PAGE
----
Whitewater kayaking is the sport of paddling a kayak on a moving body of water, typically a whitewater river. Whitewater kayaking can range from active, moving water, to demanding, extreme whitewater.
Paddling on rivers, lakes and oceans is as old as the Stone Age. The raft, the catamaran, the canoe and the kayak evolved depending on the needs and environment of the indigenous peoples in different parts of the world. The modern day kayak most likely originated about 8,000 years ago along the Siberian coast line by the Yupik and then transformed from the open canoe, via the Aleut and Inuit, into an enclosed kayak. The first boats made were hard to sink because they contained inflated seal bladders, which made them ideal for navigating whitewater.
The Greek, Herodotus, 484-425 BC, wrote in his travel diaries about boats with which merchandise was brought from Armenia to Babylon. The boats were made of a wooden framework that was covered with animal skins. Mules hauled the precious skins back to Armenia.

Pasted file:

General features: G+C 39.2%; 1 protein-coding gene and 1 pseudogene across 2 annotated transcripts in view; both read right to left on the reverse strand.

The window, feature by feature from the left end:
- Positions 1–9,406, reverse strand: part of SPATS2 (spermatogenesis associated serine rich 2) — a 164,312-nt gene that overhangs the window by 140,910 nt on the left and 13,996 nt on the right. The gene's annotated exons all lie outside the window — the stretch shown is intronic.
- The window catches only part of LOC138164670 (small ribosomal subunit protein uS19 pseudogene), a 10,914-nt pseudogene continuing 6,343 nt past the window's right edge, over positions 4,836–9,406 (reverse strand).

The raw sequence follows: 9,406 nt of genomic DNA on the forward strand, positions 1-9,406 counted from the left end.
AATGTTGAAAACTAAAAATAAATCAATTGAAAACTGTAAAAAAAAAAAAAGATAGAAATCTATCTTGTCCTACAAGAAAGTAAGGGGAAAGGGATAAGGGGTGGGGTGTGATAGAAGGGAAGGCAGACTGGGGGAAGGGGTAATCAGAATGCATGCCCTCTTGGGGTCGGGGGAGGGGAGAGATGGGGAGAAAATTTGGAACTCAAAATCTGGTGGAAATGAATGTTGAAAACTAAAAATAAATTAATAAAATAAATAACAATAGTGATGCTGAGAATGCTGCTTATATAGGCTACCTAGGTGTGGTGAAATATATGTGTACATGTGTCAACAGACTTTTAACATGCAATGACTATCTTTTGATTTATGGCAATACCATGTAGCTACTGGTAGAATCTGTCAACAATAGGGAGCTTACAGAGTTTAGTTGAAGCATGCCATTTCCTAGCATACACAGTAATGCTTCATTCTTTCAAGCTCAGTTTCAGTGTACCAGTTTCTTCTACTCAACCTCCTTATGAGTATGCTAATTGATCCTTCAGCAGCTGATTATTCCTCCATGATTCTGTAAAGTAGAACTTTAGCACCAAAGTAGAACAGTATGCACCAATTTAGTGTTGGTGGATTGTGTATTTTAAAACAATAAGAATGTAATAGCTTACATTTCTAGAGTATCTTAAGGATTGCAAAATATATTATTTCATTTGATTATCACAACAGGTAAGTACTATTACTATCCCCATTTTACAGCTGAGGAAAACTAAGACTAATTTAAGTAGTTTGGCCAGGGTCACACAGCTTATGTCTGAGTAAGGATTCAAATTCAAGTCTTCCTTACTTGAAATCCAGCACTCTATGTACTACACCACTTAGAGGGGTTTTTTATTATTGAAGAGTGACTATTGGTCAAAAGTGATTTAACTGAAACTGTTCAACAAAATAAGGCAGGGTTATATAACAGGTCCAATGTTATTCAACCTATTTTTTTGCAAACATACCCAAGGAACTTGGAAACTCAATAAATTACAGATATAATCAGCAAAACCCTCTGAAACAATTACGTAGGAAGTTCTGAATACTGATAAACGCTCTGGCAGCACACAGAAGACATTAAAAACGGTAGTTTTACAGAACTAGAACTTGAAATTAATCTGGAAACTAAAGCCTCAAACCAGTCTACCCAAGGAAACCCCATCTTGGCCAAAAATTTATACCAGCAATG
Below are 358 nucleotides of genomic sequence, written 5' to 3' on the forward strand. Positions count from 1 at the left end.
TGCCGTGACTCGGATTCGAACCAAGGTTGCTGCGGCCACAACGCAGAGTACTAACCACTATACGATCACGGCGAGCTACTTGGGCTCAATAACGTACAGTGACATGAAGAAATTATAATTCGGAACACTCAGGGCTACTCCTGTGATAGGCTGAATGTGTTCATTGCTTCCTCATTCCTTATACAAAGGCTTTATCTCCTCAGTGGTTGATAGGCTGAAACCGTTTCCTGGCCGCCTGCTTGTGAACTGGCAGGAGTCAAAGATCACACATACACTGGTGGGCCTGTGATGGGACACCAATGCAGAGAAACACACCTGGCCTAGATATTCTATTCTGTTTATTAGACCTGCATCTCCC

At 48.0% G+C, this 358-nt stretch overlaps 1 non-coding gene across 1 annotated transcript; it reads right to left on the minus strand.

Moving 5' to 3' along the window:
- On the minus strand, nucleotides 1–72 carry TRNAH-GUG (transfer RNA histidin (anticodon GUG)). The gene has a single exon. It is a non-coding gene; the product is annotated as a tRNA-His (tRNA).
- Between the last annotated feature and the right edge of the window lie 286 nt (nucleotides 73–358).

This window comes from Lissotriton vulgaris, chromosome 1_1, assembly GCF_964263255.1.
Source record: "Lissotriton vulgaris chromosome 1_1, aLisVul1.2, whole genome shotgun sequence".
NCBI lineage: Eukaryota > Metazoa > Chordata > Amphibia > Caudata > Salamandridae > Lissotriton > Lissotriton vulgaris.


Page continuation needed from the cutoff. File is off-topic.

The Russian, Grigori Ivanovitch Langsdorff, reported from his trip around the world (1803–07) on the ease and elegance of paddling Eskimo kayaks/canoes. The Scot, John MacGregor, came back from his North American trip full of excitement about the kayak/canoe and in 1860 started building six boats that closely resembled Eskimo canoes/kayaks, weighing app. 80 lb (36 kg). In 1866 he published the book A Thousand Miles in the Rob Roy Canoe. The timing was right and the book became a resounding success. With the Industrial Revolution leading to more leisure time in the middle of the 19th century, people in Europe started to enjoy floating down rivers in all kinds of contraptions taking in nature previously only available to a selected few.